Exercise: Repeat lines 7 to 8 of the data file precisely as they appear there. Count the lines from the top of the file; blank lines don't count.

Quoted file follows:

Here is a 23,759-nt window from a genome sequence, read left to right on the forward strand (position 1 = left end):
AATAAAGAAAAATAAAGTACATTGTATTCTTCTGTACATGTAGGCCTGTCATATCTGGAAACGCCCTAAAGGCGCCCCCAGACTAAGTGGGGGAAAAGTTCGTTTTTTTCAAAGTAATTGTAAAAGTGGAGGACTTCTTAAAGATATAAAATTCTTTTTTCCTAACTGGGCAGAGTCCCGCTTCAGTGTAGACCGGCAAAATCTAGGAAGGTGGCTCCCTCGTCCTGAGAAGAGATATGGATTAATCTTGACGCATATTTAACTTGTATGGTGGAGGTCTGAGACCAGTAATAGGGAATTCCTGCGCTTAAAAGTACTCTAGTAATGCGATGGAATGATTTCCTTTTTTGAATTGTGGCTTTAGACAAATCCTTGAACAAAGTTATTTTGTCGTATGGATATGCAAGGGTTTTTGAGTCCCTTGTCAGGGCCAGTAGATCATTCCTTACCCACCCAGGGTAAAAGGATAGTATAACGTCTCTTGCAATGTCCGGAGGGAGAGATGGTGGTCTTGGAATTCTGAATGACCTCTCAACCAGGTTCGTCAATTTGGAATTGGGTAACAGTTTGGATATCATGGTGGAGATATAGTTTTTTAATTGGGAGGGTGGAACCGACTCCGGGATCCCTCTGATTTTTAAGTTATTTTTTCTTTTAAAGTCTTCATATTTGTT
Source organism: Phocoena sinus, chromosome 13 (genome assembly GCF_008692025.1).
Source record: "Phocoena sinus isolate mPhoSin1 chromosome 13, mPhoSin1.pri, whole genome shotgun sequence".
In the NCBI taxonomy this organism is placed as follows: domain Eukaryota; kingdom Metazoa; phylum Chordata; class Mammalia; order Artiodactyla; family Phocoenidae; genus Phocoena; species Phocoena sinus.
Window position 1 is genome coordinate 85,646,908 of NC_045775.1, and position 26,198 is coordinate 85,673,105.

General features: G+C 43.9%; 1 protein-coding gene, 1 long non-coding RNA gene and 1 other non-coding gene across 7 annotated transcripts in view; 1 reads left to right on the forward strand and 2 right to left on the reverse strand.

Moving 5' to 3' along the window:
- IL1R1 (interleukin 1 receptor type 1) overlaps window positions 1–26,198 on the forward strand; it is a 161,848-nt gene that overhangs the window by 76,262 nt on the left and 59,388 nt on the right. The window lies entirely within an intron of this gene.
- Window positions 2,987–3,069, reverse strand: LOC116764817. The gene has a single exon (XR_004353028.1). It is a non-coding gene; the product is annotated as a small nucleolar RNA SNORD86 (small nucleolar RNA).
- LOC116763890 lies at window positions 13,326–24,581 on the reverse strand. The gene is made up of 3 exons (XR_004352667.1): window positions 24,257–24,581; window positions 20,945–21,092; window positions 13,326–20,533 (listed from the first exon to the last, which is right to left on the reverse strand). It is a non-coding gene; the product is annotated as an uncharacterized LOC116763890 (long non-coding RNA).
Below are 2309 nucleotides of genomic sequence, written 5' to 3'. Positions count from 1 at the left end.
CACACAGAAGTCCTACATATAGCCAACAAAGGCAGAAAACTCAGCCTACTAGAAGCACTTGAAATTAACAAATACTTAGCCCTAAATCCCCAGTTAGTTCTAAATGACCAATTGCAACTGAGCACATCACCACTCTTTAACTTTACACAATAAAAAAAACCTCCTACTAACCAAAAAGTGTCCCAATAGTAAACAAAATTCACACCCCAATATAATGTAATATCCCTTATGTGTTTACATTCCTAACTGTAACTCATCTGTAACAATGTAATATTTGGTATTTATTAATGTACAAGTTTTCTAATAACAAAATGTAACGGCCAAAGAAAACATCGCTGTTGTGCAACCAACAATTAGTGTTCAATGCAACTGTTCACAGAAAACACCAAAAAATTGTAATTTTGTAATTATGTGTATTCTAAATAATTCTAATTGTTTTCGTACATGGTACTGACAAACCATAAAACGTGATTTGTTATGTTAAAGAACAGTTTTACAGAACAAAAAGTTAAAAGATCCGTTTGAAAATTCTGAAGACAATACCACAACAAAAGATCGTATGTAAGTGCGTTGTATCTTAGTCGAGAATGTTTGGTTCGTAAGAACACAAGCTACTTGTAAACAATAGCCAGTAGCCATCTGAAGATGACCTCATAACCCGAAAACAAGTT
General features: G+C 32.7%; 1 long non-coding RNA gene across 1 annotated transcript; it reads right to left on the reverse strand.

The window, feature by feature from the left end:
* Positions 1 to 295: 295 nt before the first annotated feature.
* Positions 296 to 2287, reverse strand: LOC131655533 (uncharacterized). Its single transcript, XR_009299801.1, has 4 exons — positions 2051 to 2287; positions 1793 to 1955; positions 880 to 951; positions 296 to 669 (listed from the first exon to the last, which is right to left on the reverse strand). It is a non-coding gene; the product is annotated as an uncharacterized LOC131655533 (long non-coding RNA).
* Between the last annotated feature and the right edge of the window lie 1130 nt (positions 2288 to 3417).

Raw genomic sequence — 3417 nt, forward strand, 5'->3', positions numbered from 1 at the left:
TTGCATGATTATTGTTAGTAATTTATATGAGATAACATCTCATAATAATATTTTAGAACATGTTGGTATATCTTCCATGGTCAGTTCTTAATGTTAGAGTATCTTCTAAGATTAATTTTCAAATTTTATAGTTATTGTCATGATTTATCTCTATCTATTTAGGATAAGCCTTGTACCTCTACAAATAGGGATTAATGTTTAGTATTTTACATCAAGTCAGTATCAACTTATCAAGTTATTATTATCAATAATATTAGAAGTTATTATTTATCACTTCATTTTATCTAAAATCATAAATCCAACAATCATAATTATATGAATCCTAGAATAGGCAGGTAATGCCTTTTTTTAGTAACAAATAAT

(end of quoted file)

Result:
General features: G+C 43.9%; 1 protein-coding gene, 1 long non-coding RNA gene and 1 other non-coding gene across 7 annotated transcripts in view; 1 reads left to right on the forward strand and 2 right to left on the reverse strand.

Moving 5' to 3' along the window: